What a stupendous work of scholarship is JH Elliott’s Empires of the Atlantic World (April 2006)! A comparative history of the English and Spanish empires in the New World, with occasional nods to the Portuguese and French, sweeping over more than 300 years … well it’s just an amazing intellectual achievement is all that can be said.
Elliott is not at all an argumentative historian. Indeed, half a dozen years before publishing this opus, he delivered a lecture asking whether the Americas even had a common history worth writing together. Much of the delight of this book occurs in the unexpected contrasts that occur just by juxtaposing historical facts together: how the transition from a Habsburg dynasty to a Bourbon dynasty in Spain in 1700 passed almost without a hiccough in Spanish America, while the dynastic transition in England in 1688 generated conflict throughout British America – and something close to civil war in the colony of New York.
Yet Elliott does have a theme, and it is this: Since 1800, English-speaking America has had a much more successful history than Spanish-speaking America. As he points out, in 1800, New Spain (the future Mexico) had an economy probably about 50% the size of that of the independent United States. By 1870, the Mexican economy was barely 5% of the American.
Before that, however, by any measure it was Spanish America that built the more exciting and thriving culture. Mexico City had a population of 100,000 people at a time when Boston was home to 5,000; Spanish America had 20 universities before British America built its third.
Much of our English-language history of the hemisphere is devoted to self-flattering explanations for our post-1800 success. It’s our superior culture, you see, or our marvelous decision to eschew the destructive pursuit of the false wealth of precious metals in favor of honest non-feudal toil.
Elliott punctures these self-congratulatory stories.
If there had lived large Indian populations in the Chesapeake Bay area, he dryly notes, the English settlers would have gladly exploited them. Lacking them, they imported black slaves instead where slaves paid – and only relied on their own labor where the bleak local landscape left them no other choice, as in Puritan New England.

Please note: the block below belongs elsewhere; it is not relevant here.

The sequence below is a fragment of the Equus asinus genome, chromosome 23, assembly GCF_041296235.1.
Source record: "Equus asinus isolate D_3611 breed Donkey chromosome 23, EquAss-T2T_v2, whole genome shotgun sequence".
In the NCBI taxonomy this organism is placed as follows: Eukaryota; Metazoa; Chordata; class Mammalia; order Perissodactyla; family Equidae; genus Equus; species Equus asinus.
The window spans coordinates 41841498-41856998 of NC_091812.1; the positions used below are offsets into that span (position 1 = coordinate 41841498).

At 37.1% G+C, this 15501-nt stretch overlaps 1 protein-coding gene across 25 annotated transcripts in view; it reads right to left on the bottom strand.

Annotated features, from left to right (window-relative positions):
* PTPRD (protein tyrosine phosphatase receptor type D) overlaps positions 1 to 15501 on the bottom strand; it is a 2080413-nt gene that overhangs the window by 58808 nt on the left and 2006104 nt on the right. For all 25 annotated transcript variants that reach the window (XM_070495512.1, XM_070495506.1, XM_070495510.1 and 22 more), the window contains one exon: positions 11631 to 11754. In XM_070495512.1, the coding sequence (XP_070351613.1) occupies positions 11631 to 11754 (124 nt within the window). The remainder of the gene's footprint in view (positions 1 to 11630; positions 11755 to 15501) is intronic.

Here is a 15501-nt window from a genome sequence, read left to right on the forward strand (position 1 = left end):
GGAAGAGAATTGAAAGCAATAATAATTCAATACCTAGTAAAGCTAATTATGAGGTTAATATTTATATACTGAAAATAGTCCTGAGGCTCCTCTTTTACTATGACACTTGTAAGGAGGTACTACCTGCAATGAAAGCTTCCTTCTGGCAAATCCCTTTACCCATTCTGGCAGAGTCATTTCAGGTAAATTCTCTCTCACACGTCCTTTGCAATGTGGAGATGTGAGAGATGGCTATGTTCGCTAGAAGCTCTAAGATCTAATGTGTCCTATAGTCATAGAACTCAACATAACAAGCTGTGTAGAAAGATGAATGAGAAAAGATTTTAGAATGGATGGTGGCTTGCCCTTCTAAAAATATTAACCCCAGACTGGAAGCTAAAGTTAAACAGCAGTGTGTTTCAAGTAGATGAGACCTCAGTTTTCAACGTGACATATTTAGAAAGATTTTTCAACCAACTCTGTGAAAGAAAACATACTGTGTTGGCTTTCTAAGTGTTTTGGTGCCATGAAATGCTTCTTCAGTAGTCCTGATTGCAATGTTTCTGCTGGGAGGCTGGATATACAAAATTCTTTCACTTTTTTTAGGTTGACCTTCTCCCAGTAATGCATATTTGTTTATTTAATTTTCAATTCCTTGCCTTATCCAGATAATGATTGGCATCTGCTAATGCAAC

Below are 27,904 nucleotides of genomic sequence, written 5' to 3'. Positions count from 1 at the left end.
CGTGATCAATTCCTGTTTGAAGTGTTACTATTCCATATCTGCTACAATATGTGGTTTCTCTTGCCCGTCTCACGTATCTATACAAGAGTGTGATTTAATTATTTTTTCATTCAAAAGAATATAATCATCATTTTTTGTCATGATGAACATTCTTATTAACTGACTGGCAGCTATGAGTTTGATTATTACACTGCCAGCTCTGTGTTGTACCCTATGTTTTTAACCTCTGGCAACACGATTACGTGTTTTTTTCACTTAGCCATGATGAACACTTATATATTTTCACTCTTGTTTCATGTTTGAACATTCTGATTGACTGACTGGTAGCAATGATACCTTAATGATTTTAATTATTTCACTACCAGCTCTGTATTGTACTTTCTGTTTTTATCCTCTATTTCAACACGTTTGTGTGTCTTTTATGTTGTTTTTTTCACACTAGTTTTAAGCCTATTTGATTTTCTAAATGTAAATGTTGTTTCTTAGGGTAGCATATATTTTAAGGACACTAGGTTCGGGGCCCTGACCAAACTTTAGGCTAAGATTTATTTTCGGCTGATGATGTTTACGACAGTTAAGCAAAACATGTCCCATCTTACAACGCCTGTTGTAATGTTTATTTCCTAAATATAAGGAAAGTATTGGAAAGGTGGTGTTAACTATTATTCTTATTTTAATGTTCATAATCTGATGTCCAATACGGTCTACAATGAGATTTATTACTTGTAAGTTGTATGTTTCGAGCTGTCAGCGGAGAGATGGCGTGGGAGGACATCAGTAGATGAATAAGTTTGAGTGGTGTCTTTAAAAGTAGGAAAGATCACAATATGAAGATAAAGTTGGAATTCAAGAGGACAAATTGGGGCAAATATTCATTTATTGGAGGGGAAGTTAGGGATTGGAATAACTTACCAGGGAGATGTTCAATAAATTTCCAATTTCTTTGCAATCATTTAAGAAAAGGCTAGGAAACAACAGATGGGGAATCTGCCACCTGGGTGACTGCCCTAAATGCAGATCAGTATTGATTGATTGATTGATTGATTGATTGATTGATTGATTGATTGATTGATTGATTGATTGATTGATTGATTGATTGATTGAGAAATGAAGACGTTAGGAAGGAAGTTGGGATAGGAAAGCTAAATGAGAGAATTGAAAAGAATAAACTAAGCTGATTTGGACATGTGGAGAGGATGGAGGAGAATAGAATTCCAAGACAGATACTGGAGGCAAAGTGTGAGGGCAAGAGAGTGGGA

New Englanders’ fierce religious prejudices helped reconcile New Englanders to their unprofitable fate, by condemning the Indians as literally satanic. It is a very sobering reflection that New England’s egalitarian traditions rest on a firm foundation of militant religious and racial exclusiveness. Meanwhile, the aristocratic culture of Spanish America made far more room than I had ever appreciated for the surviving aristocracy of Mexico and, especially, Peru. Well into the 18th century, upper-class Peruvians took pride in proving their ancestry from the ruling Incas as well as the conquistadors. The Incan oligarchy in the city of Cuzco retained its hold upon lands and populations until the Tupac Amaru uprising of the 1780s.
Later patterns of loyalty and rebellion owe much in Elliott’s telling to labor exploitation. Where small white populations held large nonwhite populations in service – Cuba, Barbados, Peru – local elites clung to the colonial power for protection. Where white populations were large and nonwhite populations relatively small, demands for independence came early and loud: New England, the Rio de la Plata colony that became Argentina.
Elliott contrasts the reaction of the Virginia planters to the collapse of tobacco prices in the 1760s to the reaction of Venezula planters when cacao prices collapsed in the 1770s. Virginians, enraged at the deterioration in their terms of trade, were drawn to anti-British agitation. Venezuelans, equally angry, were quickly drawn back to the paths of loyalty as they contemplated the risks of instability in a region where slaves outnumbered masters by a much larger margin than in the Chesapeake Bay.
Not that Elliott neglects culture altogether.
As he points out, Spanish America was ruled by bureaucracy; British America, by legislatures. In time, that would mean that British Americans would conceive of “independence” as meaning replacement of the sovereignty of Parliament with the sovereignty of their own elected legislatures. Spanish Americans, by contrast, imagined “independence” as a state in which foreign officials were replaced by domestic officials.
Elliott reminds us of the violence and brutality of the American revolution. He estimates that America did not recover its 1776 level of per capita income until 1800. But in comparison to the violence in South America, the United States escaped lightly. War raged across Venezuela for more than a dozen years, killing perhaps one-seventh of the population, in a conflict in which racial antagonisms played at least as important a part as national aspirations. In Mexico, the independence movement was brutally suppressed – with the suppressors changing sides at the end and creating an independent “empire” with themselves at its head.
Like all great books, Empires of the Atlantic raises in the mind more questions than it answers. Why was the Virginia elite so much more cohesive than the Venezuelan? Why did Washington never have to contend with the challenges to his authority that pushed Simon Bolivar toward violence and tyranny? One could spend a rich lifetime thinking about the questions provoked by the great learning gathered here, as indeed JH Elliott has done. He has put half a world between hard covers. As for me, I finish the book with very much less certainty and far less complacency than I began it, with a much keener sense of how much the world holds to know.